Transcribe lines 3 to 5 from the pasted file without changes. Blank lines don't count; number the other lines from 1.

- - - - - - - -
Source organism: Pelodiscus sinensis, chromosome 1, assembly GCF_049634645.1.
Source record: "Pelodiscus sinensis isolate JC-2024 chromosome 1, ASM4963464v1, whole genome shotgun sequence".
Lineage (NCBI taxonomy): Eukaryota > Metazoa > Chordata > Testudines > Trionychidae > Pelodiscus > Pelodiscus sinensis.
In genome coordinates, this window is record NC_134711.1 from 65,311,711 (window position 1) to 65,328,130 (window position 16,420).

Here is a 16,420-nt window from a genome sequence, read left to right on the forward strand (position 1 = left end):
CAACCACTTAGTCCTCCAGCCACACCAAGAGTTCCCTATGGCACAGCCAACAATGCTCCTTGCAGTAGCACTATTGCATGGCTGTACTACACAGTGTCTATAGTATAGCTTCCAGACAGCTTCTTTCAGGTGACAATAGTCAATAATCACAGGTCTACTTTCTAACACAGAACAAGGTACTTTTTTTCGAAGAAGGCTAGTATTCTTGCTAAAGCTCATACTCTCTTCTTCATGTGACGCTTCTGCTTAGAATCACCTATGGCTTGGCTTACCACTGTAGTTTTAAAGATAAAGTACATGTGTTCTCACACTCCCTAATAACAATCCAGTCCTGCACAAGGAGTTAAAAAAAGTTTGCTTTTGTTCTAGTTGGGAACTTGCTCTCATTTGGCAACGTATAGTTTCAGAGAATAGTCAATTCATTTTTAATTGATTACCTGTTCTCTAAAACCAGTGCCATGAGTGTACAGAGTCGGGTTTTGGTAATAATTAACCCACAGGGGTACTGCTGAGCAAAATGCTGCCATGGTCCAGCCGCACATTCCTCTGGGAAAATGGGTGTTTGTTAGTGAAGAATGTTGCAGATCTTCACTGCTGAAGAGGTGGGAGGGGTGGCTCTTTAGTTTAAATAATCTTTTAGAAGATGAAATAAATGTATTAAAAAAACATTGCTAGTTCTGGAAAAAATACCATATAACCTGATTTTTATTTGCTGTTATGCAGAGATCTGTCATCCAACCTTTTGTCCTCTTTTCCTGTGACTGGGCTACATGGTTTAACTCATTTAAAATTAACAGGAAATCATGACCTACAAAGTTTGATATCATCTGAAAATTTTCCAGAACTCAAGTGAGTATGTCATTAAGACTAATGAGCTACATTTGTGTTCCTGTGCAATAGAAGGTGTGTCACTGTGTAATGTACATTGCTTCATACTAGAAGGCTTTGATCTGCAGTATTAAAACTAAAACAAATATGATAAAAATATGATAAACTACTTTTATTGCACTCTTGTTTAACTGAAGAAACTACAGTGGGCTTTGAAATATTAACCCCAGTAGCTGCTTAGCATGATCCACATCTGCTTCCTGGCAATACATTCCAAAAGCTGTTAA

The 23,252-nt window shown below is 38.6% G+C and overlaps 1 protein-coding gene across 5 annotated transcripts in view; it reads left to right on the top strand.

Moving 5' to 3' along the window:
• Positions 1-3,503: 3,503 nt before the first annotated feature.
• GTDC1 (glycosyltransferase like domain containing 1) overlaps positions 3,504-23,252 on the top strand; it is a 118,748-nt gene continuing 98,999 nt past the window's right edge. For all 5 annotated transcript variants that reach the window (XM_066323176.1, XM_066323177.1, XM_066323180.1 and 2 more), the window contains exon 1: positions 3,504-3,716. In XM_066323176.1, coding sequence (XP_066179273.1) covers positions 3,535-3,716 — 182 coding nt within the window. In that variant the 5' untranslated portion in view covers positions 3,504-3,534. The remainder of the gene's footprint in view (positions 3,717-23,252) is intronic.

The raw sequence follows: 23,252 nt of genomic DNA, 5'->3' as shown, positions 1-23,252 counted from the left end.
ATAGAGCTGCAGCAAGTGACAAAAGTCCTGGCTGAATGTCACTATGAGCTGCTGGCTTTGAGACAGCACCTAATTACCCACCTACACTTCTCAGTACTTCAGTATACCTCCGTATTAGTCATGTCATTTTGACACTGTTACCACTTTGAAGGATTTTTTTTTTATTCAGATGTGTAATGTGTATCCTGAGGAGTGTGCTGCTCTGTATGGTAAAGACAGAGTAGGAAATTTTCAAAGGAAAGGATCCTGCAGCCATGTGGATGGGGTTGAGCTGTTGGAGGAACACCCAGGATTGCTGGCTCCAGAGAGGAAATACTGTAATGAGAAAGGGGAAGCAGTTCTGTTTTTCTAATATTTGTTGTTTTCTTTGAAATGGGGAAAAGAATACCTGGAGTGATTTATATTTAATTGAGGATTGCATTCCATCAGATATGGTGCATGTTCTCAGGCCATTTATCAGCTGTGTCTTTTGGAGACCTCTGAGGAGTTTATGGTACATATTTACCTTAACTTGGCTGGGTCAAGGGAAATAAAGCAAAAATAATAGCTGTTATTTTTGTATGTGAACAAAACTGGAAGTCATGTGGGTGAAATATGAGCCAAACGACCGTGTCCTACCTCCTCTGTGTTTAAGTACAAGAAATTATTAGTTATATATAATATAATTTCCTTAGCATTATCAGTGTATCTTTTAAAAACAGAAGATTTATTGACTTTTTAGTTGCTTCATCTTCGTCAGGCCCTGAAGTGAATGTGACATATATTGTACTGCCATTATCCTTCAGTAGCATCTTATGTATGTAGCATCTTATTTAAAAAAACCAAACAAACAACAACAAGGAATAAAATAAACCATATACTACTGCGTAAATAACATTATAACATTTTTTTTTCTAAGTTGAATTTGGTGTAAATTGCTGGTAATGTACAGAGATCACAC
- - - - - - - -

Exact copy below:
Lineage (NCBI taxonomy): Eukaryota > Metazoa > Chordata > Testudines > Trionychidae > Pelodiscus > Pelodiscus sinensis.
In genome coordinates, this window is record NC_134711.1 from 65,311,711 (window position 1) to 65,328,130 (window position 16,420).

Here is a 16,420-nt window from a genome sequence, read left to right on the forward strand (position 1 = left end):